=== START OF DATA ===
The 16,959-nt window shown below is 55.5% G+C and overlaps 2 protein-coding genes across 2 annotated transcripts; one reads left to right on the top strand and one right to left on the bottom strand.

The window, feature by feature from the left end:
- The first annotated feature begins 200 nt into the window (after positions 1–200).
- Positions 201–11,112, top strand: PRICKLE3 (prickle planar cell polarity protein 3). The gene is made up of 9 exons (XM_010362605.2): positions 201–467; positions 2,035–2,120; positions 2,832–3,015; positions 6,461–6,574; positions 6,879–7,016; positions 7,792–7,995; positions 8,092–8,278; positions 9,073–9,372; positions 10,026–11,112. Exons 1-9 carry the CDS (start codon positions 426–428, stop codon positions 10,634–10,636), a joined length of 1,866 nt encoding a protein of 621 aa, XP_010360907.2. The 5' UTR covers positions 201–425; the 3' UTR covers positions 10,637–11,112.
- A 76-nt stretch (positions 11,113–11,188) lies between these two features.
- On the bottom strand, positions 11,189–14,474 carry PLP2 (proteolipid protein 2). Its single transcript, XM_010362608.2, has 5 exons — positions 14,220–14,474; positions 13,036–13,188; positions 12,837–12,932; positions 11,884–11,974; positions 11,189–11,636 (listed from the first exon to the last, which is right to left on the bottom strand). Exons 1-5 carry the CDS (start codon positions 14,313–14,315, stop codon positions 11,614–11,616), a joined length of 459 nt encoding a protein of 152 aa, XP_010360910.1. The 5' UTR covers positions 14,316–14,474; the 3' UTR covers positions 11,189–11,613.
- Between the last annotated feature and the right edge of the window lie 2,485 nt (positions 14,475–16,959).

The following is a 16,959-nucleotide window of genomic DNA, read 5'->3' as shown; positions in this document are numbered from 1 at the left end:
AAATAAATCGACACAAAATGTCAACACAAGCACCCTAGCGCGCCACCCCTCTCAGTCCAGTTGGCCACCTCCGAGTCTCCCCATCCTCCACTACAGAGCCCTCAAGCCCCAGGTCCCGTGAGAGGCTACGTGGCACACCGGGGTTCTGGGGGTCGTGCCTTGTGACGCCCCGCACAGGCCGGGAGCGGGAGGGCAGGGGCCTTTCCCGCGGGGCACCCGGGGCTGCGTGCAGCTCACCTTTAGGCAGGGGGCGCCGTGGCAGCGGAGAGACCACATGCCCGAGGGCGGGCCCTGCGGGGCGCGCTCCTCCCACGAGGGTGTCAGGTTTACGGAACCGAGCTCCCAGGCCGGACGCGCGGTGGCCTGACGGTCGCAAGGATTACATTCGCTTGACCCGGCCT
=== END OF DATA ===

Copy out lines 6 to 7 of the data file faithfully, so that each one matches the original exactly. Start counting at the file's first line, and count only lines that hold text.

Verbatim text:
- On the bottom strand, positions 11,189–14,474 carry PLP2 (proteolipid protein 2). Its single transcript, XM_010362608.2, has 5 exons — positions 14,220–14,474; positions 13,036–13,188; positions 12,837–12,932; positions 11,884–11,974; positions 11,189–11,636 (listed from the first exon to the last, which is right to left on the bottom strand). Exons 1-5 carry the CDS (start codon positions 14,313–14,315, stop codon positions 11,614–11,616), a joined length of 459 nt encoding a protein of 152 aa, XP_010360910.1. The 5' UTR covers positions 14,316–14,474; the 3' UTR covers positions 11,189–11,613.
- Between the last annotated feature and the right edge of the window lie 2,485 nt (positions 14,475–16,959).